Contemporary Issues in Technology & Teacher Education has a whole new look, and article URLs have changed. We have found 3 articles that may match the URL you entered or followed:

Editorial: Fast Forward in English Education: Policy into Practice

by Janet Alsup, Purdue University, Chair of the Conference on English Education

Welcome to the special issue of the Contemporary Issues in Technology and English Language Arts Teacher Education journal dedicated to work initiated at the June 2009 Conference on English Education (CEE) meeting at Elmhurst College in Chicago. The theme of this conference, our first open-invitational meeting in approximately 10 years, was “Fast Forward in English […]


Video-Based Response & Revision: Dialogic Instruction Using Video and Web 2.0 Technologies

by Anne Heintz, Michigan State University; Carlin Borsheim, Michigan State University; Samantha Caughlan, Michigan State University; Mary M. Juzwik, Michigan State University; & Michael B. Sherry, Bloomsburg University of Pennsylvania

This article documents the curricular decisions made by a teacher educator research team whose guiding theoretical focus for intern practice is dialogic instruction. Over a 2-year sequence, teaching interns used video and Web 2.0 technologies to respond critically to and revise their teaching practices in collaboration with peers and instructors. This article describes how a focus on dialogic instruction and an adoption of a multiliteracies pedagogy guided the implementation and use of technologies within the project. Through multiple examples of curriculum, including excerpts from course materials, screencasts of the adopted networking platform, Voicethread, and video of class sessions, the authors describe how a focus on the dialogic creates spaces for interactions that allow responsive and revisionary attitudes toward not only teaching practices, but the potential and place of technologies in teacher education.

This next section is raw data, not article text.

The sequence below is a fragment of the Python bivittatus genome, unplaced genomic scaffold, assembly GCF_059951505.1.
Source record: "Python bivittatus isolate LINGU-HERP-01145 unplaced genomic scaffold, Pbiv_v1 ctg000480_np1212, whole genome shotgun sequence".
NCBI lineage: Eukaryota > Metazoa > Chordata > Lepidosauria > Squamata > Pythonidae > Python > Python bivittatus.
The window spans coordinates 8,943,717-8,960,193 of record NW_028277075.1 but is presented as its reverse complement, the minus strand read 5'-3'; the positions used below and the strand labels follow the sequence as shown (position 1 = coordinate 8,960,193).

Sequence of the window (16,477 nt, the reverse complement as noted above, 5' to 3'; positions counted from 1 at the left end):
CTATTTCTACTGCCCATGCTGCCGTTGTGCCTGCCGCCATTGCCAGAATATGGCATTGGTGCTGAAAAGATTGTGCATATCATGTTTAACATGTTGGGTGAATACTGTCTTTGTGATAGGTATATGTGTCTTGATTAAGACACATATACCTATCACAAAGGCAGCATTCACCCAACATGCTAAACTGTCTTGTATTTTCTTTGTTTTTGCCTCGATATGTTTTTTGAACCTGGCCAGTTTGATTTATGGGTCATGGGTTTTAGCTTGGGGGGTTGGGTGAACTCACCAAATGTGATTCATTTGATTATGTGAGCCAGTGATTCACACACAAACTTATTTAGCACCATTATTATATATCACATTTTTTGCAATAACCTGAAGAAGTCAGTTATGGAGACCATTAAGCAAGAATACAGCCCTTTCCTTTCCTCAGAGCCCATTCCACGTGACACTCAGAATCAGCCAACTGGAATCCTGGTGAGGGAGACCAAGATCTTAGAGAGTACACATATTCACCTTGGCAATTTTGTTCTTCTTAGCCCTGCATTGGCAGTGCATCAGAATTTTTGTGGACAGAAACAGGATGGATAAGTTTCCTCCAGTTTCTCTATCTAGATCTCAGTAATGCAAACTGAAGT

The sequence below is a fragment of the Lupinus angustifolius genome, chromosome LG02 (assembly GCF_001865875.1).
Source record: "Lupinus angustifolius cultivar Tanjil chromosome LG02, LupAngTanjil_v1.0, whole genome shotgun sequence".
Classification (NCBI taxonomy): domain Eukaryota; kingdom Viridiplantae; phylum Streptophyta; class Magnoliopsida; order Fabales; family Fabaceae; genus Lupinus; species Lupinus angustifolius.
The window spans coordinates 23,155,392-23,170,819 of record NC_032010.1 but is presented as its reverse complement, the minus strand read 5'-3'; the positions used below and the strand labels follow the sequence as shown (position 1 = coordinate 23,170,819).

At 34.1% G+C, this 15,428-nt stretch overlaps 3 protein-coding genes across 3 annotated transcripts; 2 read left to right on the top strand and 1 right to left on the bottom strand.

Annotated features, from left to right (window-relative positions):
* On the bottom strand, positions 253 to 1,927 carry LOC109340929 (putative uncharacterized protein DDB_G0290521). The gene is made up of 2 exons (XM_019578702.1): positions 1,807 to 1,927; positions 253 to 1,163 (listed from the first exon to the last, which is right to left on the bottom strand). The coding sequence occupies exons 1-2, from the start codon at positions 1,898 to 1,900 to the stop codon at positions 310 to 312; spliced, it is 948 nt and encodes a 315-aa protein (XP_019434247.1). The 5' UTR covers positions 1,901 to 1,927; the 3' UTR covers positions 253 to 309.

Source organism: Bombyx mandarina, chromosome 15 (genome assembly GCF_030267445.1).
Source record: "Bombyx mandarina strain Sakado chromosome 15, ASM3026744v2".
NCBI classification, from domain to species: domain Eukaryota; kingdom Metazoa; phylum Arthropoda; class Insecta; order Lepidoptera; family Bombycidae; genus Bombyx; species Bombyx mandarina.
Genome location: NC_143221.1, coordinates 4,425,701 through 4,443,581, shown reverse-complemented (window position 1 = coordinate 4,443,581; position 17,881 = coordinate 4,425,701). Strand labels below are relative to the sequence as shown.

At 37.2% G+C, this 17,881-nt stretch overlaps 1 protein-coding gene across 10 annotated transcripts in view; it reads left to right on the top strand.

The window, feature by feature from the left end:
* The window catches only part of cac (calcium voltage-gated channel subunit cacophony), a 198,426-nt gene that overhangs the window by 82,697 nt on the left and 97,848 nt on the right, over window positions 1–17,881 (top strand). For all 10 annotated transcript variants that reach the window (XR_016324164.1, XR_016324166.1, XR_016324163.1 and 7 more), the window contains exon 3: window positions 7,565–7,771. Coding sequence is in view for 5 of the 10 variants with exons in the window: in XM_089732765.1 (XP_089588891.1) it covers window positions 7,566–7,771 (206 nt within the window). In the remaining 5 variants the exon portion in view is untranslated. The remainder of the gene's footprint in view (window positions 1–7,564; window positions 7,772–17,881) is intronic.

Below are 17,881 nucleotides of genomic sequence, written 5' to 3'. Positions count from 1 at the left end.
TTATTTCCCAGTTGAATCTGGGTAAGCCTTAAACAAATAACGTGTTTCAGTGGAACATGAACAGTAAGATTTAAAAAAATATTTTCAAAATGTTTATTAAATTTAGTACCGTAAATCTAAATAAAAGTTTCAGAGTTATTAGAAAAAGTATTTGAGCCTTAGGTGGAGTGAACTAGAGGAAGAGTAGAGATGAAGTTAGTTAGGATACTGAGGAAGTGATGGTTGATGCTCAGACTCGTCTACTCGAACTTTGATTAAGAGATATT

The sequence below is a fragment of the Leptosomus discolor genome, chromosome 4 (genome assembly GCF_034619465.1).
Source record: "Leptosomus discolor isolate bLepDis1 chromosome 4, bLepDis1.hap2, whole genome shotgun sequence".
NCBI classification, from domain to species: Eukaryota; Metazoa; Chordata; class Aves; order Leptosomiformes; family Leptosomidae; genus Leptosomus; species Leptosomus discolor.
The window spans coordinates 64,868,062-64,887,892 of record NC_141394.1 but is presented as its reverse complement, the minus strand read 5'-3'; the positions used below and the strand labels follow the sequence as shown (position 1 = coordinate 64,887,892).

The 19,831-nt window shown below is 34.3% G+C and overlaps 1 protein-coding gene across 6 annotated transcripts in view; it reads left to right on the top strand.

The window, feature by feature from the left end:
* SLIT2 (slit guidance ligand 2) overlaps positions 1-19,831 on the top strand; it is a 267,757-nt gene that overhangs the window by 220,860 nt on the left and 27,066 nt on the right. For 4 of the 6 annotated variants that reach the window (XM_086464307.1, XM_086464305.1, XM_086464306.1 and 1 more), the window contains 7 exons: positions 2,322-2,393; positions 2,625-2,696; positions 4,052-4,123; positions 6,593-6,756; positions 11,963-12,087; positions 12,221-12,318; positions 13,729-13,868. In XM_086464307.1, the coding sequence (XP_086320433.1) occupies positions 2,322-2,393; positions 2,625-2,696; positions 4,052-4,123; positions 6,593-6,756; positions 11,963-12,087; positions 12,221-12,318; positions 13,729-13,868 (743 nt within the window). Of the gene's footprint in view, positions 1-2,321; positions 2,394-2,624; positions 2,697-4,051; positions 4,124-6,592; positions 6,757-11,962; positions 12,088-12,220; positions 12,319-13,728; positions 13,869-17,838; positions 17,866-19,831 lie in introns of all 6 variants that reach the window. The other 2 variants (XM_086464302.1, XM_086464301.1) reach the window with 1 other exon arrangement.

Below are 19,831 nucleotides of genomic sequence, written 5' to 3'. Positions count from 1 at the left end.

Reframing Multimodal Composing for Student Learning: Lessons on Purpose From the Buffalo DV Project

by Suzanne M. Miller, University at Buffalo, State University of New York

In a study of urban secondary teachers moving out of professional development and into their classrooms, the research team documented the learning processes of teachers and student groups during their digital video composing to make sense of the curriculum. Taken together, these ethnographic case studies provide evidence that digital video composing can be a potent literacy tool that leads to increased student engagement and learning. Important to English educators is this finding: Learning to use and to teach digital composing can induce changes in teachers’ epistemology and social practices that promote changes in their teaching and student learning. In this article, a framework for a multimodal literacy pedagogy is elaborated, generated from these analyses of teachers changing over time. Teachers who have transformed themselves and their classrooms to enact student multimodal composing on curricular concepts have these transacting principles in common:  They (a) design social spaces for mediating students’ multimodal composing activities; (b) co-construct with students authentic purposes for these composing activities about curricular concepts; (c) focus explicit attention to multimodal design and critique of multimodal texts; and (d) persistently open opportunities for students to draw on their identities and “lifeworlds” (Holland, Lachicotte, Skinner, & Cain, 2001).